It is not unusual to point out the firm Apple as the best example to be followed by the other Western companies. It represents not only a successful business but also the values our economies try to promote: vision, leadership, creativity, innovation, collaboration, knowledge management, team building, cutting edge technology. All that required to supposedly get these economies back on track.
However, by taking the same company as a sample, sadly today for the death of its founder Steve Jobs, we may reach an entirely different point. In order to show it, I propose the following questions:
– How many people does Apple employ either directly or indirectly in the US and how many in the developing countries from Asia, Africa or Latin America?
– How many iPods, iPads, PCs and tablets does Apple sell in the US or in other Western regions and how many in the developing countries?
– What do these products cost in the US and the other Western territories and what do they cost in the developing economies? Moreover, does the salary of Apple’s employees in the emerging countries allow them to buy such stuff?
– Regardless of the answer to the questions above, what percentage of Apple’s benefits are reaped in the developing countries and return to the US to be reinvested in the productive economy and which remains right there to renew and increase the manufacture facilities or even deposited at a higher interest rate in other financial systems?
I guess the following to apply by extension to the whole Western economy: the West is trying to keep its consumption level but without truly doing the job. Thus, we are all called to consume what we are not called to produce any more. Curiously, stuff that average people from the developing countries (the producers) cannot afford though they learn quite quickly to copy for their own markets first and for the Western ones over time.
For sure, Apple is a highly profitable company, but in economic terms and looking at the biggest picture, the issue is not only who comes up with the best idea or who invents the leading technology (which is also important). The issue is where are the items produced and where are they sold.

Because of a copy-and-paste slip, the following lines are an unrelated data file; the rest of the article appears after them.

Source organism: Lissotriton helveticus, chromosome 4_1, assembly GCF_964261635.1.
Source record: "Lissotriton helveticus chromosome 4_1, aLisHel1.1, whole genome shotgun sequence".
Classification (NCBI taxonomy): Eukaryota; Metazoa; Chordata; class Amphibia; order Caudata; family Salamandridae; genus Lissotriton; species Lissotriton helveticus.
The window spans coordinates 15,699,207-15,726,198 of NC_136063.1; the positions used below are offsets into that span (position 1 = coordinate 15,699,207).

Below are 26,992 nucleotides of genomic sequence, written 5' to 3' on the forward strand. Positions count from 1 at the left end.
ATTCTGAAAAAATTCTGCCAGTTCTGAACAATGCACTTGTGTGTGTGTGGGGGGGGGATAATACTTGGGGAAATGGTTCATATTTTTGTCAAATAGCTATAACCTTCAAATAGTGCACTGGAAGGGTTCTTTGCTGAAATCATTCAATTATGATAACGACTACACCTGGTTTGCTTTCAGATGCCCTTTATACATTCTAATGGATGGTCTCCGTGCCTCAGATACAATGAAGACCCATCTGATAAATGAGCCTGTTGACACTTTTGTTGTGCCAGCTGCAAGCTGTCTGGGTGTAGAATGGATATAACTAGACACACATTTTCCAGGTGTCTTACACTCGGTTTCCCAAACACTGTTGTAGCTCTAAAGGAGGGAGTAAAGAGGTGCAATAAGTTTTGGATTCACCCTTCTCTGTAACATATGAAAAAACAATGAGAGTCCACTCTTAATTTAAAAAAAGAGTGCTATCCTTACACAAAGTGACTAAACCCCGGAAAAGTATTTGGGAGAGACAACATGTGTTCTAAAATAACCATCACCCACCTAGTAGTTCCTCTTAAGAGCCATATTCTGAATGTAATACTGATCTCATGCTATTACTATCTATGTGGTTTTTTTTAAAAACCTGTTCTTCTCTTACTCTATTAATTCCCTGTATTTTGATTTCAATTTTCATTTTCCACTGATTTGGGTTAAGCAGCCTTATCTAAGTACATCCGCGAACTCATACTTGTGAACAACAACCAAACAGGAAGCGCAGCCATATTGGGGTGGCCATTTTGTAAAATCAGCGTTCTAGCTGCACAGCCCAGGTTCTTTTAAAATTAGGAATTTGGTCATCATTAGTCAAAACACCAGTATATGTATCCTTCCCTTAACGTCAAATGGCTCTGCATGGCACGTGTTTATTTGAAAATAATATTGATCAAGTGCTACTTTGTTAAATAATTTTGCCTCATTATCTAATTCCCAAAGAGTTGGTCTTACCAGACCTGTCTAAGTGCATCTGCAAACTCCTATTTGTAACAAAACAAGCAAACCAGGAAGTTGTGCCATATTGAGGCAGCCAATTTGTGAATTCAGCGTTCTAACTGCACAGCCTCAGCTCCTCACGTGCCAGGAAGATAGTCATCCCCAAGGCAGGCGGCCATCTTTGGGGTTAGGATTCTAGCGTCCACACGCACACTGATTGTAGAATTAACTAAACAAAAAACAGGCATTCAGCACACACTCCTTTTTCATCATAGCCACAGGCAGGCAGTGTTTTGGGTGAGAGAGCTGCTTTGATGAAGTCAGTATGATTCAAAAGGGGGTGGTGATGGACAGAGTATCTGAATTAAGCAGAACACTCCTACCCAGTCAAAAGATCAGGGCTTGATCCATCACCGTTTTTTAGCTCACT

If other families produce my ideas and I can just sell the result of those ideas to my family members, thus paying such production with the money of my family to the members of the other families, I am delivering my knowledge, spreading my ideas and, so importantly, giving my family’s money. It does not matter how cheap the product becomes per unit thanks to the other families. In the long run and at a very large scale, my family will be losing control over a huge amount of money. And consequently, I will, regardless if in the meantime I eventually become very rich. That money is consistently required to be transfered from my family (the only mass market that exists for my value-added products) to the other families (the only massive producers). The one we completely depend on to keep prices relatively low. So, there is neither fresh money – just debt – nor substantial benefits reaped for us as a family group within the knowleded based economy as it is necessarily linked to the manufacture sphere. On the contrary, I may become richer thanks to that new knowledge and technology but at the expense of my own people and current market – therefore to be replaced sooner or later.
Here is the big contradiction of our Western society and economy. Just sustainable if we think in terms of a new and true global market. Not just global economy, but market.
Will be the planet ready for such a new scale of predator?